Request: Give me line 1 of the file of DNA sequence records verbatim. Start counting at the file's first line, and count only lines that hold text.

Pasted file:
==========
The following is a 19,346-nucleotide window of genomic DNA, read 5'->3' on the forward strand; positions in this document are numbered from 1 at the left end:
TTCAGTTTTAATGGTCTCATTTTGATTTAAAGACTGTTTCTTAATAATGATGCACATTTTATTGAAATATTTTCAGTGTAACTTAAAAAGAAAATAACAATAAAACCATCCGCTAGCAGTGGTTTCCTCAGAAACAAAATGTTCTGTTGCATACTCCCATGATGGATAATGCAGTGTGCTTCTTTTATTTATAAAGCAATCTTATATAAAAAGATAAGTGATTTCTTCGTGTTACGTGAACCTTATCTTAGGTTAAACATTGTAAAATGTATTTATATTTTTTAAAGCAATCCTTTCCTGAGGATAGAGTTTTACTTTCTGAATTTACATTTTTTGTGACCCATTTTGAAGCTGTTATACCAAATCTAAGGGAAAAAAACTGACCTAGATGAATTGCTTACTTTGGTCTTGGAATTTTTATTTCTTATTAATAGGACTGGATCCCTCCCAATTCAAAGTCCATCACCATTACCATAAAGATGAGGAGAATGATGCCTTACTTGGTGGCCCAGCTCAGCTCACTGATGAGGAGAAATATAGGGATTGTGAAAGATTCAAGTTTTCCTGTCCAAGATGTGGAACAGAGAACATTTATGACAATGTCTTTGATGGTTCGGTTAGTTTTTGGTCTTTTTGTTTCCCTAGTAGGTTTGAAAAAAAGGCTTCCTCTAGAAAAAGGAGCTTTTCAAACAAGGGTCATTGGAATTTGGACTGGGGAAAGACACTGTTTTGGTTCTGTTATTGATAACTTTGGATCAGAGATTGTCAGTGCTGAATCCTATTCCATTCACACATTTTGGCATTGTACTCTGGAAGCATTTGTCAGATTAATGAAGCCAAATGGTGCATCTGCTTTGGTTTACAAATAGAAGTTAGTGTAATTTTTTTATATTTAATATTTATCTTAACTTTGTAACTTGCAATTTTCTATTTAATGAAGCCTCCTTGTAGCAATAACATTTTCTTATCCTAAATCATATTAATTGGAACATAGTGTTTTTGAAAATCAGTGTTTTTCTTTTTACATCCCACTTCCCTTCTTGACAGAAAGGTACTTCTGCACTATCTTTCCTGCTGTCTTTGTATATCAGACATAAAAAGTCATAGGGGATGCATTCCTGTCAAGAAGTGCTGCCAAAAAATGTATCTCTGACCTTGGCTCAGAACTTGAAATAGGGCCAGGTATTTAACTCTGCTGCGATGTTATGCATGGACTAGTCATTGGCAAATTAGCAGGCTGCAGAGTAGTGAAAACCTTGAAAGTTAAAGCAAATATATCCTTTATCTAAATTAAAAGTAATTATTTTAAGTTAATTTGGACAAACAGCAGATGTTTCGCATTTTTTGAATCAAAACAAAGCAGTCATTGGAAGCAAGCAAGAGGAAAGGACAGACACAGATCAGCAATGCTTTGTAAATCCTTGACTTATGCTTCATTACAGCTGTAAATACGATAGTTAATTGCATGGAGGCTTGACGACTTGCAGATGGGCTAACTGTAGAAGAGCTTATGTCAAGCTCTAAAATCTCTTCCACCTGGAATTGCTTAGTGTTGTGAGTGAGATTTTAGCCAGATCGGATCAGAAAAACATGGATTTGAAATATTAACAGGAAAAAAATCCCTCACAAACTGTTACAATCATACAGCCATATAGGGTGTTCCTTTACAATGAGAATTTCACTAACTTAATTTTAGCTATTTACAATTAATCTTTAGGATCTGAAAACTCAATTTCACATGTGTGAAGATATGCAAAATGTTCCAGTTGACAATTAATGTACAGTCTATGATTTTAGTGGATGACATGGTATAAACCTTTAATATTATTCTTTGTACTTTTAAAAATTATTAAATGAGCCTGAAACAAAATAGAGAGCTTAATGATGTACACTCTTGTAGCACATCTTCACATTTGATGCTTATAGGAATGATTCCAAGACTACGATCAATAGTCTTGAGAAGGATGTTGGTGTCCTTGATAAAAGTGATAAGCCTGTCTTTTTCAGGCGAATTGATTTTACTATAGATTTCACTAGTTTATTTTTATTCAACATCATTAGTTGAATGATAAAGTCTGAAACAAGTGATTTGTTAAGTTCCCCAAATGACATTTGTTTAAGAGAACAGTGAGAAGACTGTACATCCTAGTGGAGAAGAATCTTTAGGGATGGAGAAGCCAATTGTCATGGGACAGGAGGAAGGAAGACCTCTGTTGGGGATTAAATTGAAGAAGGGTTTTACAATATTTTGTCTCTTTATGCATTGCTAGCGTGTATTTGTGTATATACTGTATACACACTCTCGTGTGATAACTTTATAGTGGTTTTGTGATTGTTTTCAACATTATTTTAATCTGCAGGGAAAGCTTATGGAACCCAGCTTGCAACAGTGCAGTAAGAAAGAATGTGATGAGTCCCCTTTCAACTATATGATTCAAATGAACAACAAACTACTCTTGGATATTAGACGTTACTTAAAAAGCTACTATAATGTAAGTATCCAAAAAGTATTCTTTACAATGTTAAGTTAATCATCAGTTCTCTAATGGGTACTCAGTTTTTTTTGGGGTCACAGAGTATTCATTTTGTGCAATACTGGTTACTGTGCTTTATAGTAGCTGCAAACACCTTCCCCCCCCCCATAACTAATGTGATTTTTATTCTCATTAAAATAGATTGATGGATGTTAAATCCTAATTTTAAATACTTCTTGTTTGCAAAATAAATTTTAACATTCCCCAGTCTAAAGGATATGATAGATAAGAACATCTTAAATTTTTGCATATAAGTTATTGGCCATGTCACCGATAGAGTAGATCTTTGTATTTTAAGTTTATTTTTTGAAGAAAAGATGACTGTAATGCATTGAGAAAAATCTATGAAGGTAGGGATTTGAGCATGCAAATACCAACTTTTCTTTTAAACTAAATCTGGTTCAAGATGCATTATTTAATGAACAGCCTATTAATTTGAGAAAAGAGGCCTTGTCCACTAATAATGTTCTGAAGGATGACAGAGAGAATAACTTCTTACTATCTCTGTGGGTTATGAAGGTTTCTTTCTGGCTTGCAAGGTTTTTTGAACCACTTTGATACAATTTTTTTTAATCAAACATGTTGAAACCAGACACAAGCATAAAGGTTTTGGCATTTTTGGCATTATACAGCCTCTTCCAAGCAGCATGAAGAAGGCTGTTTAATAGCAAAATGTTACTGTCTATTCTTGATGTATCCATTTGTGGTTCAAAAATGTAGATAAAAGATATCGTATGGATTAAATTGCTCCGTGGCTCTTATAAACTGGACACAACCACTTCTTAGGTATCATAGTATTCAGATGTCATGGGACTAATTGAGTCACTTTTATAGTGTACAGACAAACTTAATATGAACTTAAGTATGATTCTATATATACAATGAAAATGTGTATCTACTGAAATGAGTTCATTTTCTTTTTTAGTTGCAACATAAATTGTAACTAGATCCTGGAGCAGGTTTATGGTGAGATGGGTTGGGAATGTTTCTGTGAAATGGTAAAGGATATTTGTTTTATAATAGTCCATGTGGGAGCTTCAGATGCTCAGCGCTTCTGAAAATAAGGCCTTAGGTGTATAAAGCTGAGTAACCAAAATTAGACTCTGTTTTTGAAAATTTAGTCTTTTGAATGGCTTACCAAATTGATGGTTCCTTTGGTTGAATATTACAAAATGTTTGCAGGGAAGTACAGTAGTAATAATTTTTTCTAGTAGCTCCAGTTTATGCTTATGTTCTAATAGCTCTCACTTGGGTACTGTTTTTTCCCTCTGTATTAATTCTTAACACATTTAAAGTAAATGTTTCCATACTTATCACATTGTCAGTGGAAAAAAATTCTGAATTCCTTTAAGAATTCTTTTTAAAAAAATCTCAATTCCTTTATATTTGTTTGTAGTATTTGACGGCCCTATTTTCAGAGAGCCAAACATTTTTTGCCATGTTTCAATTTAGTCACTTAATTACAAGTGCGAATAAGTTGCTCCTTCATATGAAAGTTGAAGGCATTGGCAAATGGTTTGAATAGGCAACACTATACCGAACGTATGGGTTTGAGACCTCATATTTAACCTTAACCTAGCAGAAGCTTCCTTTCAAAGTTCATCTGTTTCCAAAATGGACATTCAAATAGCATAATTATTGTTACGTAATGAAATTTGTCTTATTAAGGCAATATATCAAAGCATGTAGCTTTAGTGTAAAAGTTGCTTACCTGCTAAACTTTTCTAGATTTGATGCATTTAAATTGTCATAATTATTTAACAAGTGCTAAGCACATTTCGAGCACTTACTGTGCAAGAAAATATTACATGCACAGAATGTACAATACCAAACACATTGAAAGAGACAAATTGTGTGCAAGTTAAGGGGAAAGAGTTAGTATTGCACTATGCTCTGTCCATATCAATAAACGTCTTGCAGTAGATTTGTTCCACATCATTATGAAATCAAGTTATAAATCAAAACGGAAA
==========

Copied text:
The following is a 19,346-nucleotide window of genomic DNA, read 5'->3' on the forward strand; positions in this document are numbered from 1 at the left end: